4 Steps to Protect Your Pet Against Rabies

Did you know that rabies is one of the deadliest diseases in the world? It has an almost 100 percent fatality rate. Just the word “rabies” tends to conjure up some frightening images! And because rabies is a zoonotic disease, meaning that it can be transmitted from animals to humans, it’s particularly dangerous. Luckily, rabies has been all but eliminated in the United States and many other parts of the world thanks to modern vaccination and wild animal control measures. Still, you’ll want to take the proper precautions to make sure your pet stays safe. Here’s how: 

Vaccinate Your Pet

Your furry buddy’s core vaccination group should include the rabies vaccine. This is his or her only true line of defense against the rabies virus. Puppies and kittens as young as three months old or so can receive the rabies vaccination. You’ll also need to keep up with booster shots. Contact your veterinarian if your pet needs the vaccine or booster.

Spay And Neuter

You might be surprised to learn that having your pet spayed or neutered is a good way to prevent the risk of them contracting the rabies virus. That’s because spaying and neutering reduces your pet’s urge to wander in order to go looking for love. Not only will you avoid the hassle and heartache of a lost pet, you don’t have to worry about them coming into contact with a wild animal that could potentially be rabid.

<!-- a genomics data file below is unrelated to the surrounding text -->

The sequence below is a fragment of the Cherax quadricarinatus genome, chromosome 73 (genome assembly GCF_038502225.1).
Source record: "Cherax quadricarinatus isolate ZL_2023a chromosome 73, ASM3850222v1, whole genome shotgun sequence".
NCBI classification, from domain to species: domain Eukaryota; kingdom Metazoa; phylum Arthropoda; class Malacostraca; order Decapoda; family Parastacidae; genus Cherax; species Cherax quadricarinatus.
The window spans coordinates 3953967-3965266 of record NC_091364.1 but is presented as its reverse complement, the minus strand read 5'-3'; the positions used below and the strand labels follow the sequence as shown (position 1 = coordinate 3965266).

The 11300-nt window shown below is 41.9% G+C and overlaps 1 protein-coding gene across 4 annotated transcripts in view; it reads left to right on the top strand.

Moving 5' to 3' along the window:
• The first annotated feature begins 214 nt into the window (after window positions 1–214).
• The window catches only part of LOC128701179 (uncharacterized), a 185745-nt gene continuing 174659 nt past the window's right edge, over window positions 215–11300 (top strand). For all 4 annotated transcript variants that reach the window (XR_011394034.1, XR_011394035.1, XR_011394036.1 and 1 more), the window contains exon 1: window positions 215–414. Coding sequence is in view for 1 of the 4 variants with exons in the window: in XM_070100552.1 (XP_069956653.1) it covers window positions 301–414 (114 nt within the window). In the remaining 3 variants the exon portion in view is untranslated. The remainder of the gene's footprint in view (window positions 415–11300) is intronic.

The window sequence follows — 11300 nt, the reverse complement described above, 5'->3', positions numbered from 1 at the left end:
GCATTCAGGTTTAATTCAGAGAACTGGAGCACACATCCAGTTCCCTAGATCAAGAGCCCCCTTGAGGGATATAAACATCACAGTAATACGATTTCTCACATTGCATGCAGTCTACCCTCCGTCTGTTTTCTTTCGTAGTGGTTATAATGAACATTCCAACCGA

Supervise While Outdoors

The rabies virus is spread through the bite of an infected animal. So, it’s very important for you to keep a close eye on your pet outdoors. Stop them from encountering any wild animals, like raccoons or opossums. Always keep your pup on a leash when you go on walks, and don’t let them stray too far. If you live in a wooded area or anywhere that wild animals may pass through, don’t let your four-legged pal outside unsupervised. If you have a cat, just keep Fluffy indoors.

Watch For Signs Of Illness 

Watch for signs of rabies. Some common symptoms include lethargy, loss of appetite, light and touch sensitivity, fever, and uncharacteristic aggressive behavior. Seizures and paralysis can occur if the disease progresses. Tell your veterinary professional immediately if you see these signs. 

All things considered, the risk of rabies is very low for your pet. But make sure to take the right steps to keep it that way. Call your vet’s office for help! 

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